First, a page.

Middle East

Iran’s Plan to Topple Arab Leaders

Written by Khaled Abu Toameh

Iran’s Islamist proxies in the Arab world have resurfaced to condemn last week’s normalization agreement between Israel and Morocco just as they did with similar accords reached in the past few months with the United Arab Emirates, Bahrain and Sudan.

As usual, the Islamists and their patrons in Tehran, who seek the elimination of Israel, are using texts from the Koran and sayings attributed to the prophet Mohammed to justify their opposition to the normalization of relations between Arabs and Israel.

After the Israel-Morocco deal, however, the Islamists have stepped up their campaign of incitement against Arabs who want to make peace with Israel.

Now, the Islamists are calling on the Moroccan people to revolt against their government and King Mohammed VI. This call shows that the Islamists have shifted from rhetorical attacks on Arabs who establish relations with Israel to calls to violence against the Arab rulers and governments. By urging the Moroccans to “resist” the normalization agreement, Iran’s proxies are sending a message to the people of Morocco to topple their “treacherous” regime by using all available methods, including terrorism.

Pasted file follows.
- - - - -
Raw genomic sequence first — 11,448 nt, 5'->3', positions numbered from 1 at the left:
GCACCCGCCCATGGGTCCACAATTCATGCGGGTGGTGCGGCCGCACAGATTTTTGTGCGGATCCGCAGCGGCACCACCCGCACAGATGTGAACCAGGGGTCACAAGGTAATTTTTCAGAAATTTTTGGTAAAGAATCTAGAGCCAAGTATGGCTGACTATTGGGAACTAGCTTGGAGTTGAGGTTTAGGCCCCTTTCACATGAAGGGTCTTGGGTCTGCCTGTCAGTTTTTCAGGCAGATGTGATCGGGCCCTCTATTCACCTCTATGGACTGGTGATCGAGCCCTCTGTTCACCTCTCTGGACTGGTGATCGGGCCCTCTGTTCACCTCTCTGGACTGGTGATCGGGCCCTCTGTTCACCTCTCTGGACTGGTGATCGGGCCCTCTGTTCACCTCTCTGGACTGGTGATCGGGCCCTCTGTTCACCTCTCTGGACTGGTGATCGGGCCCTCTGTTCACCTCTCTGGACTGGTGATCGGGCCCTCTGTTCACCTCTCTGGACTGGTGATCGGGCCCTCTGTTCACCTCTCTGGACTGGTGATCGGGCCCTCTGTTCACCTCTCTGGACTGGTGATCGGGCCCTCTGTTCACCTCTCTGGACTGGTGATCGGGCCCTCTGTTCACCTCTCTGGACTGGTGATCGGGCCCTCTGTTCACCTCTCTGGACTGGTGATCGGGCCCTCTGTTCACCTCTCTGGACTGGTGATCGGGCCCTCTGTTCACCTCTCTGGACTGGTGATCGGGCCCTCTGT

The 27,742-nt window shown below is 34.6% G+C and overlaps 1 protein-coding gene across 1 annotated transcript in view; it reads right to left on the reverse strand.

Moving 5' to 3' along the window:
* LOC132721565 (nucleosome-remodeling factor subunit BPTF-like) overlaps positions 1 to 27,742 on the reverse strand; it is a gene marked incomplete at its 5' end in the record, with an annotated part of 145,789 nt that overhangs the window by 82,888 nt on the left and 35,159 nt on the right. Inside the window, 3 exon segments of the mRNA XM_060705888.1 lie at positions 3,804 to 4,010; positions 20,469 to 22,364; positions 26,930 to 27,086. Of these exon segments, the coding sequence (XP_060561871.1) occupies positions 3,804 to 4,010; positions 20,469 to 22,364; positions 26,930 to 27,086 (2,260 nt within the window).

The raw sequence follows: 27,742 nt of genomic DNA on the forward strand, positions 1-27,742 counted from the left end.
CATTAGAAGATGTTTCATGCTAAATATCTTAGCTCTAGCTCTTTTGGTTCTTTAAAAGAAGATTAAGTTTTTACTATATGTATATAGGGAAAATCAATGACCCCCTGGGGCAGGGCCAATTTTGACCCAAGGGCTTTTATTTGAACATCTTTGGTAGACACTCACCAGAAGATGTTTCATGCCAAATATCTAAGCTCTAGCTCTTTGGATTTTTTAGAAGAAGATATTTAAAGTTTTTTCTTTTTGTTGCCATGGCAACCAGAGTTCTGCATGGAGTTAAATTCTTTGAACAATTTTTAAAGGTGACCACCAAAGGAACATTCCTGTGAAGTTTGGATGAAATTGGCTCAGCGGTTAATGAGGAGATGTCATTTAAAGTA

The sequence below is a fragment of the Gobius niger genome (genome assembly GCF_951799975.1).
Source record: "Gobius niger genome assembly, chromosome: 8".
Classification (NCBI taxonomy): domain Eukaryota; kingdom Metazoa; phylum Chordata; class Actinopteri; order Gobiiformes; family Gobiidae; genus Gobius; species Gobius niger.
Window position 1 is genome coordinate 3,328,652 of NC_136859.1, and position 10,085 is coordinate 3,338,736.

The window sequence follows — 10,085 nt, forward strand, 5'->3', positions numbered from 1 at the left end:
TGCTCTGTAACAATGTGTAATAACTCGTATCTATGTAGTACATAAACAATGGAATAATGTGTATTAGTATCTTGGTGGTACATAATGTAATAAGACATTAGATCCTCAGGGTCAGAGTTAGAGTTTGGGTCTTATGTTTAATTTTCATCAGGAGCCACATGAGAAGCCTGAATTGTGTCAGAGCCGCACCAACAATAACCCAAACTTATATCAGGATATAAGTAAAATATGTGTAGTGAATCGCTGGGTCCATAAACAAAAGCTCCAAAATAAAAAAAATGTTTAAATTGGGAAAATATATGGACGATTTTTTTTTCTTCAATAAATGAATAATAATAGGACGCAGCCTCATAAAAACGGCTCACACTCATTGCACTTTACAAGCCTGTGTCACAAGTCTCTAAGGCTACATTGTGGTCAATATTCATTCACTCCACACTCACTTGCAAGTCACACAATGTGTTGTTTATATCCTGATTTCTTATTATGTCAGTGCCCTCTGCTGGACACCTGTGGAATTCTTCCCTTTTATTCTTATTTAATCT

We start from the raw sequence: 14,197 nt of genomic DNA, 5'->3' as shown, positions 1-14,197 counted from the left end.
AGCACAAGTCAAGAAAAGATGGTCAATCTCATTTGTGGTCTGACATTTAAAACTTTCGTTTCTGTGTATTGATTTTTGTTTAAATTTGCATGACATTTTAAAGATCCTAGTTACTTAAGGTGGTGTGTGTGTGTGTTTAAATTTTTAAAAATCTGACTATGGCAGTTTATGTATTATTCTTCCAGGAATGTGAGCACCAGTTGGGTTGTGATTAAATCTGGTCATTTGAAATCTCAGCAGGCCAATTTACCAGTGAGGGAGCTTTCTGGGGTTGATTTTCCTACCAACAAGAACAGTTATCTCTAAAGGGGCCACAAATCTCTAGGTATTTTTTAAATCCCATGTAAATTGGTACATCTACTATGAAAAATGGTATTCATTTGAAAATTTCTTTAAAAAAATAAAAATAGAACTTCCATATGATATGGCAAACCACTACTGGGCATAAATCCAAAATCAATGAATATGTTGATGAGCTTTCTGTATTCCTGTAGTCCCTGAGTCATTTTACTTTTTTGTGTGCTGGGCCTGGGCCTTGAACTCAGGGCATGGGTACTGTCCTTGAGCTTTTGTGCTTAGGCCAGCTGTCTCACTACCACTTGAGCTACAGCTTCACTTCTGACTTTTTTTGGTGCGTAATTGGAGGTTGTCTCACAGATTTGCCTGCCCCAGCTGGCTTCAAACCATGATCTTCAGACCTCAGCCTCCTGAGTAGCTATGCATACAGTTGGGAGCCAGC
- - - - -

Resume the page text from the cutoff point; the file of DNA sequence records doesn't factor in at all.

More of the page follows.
The Iranians were among the first Muslims to condemn the Israel-Morocco agreement, paving the way for their proxies to follow suit by urging Moroccans to rise against their regime.

Morocco’s normalization of relations with Israel was a “betrayal” and a “stab in the back” of the Palestinians, said Hossein Amir-Abdollahanian, an adviser to Iran’s parliamentary speaker.

Shortly after the Iranian announcement, Hamas, the Iran-backed Palestinian Islamist movement that rules over the Gaza Strip, released a statement, condemning the Israel-Morocco agreement:

“Normalization with the Zionist entity is a deplorable step that is not worthy of Morocco and does not reflect the positions of the brotherly Moroccan people who have stood with Palestine, Jerusalem and the al Aqsa Mosque in all circumstances and stations.”

Read more at The Gatestone Institute

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Khaled Abu Toameh

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